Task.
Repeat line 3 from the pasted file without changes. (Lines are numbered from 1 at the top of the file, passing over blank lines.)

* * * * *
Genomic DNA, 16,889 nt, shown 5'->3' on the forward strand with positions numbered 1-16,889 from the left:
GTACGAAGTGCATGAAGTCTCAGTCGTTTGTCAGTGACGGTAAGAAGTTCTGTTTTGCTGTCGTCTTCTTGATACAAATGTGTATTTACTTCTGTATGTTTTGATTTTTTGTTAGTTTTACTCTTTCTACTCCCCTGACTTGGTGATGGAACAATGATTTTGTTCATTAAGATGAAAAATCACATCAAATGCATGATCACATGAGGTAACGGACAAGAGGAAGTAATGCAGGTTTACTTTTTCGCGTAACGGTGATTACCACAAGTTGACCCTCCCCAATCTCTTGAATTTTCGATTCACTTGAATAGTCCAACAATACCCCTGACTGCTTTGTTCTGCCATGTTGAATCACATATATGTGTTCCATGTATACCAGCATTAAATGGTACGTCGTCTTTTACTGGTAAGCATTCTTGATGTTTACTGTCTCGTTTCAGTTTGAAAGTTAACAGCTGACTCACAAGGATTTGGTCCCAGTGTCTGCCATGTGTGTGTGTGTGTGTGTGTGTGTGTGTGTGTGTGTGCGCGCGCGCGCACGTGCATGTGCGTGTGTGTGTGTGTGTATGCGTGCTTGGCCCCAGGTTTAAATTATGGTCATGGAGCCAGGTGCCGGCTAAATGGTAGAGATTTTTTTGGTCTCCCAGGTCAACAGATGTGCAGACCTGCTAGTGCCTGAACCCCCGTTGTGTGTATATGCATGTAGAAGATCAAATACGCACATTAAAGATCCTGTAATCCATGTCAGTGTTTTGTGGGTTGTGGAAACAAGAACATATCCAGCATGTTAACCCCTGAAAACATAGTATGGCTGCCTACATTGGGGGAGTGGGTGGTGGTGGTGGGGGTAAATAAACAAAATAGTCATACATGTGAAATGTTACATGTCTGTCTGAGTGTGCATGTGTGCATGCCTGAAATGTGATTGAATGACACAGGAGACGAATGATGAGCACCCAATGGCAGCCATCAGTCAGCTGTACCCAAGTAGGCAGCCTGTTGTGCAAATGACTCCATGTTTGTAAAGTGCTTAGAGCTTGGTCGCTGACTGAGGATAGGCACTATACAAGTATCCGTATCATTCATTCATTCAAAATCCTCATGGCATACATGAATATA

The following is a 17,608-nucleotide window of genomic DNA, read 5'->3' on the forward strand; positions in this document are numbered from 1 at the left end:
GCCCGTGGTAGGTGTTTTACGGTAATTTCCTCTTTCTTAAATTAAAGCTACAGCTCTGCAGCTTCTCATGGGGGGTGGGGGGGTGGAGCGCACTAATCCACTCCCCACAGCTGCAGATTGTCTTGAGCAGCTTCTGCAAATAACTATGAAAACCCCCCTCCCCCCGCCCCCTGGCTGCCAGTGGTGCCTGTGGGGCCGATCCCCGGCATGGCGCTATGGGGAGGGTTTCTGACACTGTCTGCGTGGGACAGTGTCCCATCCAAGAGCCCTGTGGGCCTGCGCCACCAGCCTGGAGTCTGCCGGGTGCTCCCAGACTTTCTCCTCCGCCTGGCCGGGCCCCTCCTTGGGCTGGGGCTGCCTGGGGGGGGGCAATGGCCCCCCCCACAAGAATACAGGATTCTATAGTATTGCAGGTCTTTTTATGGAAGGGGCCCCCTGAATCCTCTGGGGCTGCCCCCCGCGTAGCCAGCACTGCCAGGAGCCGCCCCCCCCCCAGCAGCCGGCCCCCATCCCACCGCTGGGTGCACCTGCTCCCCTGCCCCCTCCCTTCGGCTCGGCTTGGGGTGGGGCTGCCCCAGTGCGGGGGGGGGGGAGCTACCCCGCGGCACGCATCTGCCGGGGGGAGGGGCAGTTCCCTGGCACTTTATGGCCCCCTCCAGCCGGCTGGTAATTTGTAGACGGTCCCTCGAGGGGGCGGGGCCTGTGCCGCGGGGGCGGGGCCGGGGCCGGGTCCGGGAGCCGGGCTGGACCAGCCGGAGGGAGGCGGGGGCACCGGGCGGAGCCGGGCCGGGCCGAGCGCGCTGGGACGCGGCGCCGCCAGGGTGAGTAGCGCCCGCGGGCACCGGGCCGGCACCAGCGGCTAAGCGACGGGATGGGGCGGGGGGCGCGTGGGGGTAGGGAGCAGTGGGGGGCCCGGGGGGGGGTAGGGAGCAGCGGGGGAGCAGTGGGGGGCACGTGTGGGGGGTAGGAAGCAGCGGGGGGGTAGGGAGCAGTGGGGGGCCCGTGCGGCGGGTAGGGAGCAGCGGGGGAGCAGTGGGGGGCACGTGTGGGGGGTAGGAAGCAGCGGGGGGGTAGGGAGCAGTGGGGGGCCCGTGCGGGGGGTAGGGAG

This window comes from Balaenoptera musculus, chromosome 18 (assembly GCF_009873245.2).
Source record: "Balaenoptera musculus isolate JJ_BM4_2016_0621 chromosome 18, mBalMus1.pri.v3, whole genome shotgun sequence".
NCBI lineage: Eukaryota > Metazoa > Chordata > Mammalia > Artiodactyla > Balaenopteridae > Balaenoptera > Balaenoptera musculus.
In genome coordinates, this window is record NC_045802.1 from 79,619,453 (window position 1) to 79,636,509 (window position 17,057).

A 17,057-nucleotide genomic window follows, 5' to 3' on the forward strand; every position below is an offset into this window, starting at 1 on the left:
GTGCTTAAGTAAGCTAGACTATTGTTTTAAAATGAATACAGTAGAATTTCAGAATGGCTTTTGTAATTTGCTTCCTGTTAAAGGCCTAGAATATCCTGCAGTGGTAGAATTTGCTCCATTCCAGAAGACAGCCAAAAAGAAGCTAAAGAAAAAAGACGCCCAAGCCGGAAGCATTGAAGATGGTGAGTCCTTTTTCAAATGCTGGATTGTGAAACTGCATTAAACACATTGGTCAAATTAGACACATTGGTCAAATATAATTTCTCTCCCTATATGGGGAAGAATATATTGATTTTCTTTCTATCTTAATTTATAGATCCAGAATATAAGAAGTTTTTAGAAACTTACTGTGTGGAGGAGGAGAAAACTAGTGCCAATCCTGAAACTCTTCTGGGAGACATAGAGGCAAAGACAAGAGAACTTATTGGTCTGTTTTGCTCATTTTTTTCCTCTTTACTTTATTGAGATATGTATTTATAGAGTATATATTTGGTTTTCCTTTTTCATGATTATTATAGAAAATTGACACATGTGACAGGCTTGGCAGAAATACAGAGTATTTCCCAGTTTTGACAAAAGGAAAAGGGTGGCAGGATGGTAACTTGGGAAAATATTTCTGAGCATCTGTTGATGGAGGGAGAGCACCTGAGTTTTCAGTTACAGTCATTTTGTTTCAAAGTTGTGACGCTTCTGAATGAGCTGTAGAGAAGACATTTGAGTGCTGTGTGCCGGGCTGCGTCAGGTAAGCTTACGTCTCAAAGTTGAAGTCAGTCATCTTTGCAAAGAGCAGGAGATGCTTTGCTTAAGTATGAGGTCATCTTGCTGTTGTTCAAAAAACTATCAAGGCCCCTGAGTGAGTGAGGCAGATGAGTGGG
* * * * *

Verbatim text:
The following is a 17,608-nucleotide window of genomic DNA, read 5'->3' on the forward strand; positions in this document are numbered from 1 at the left end: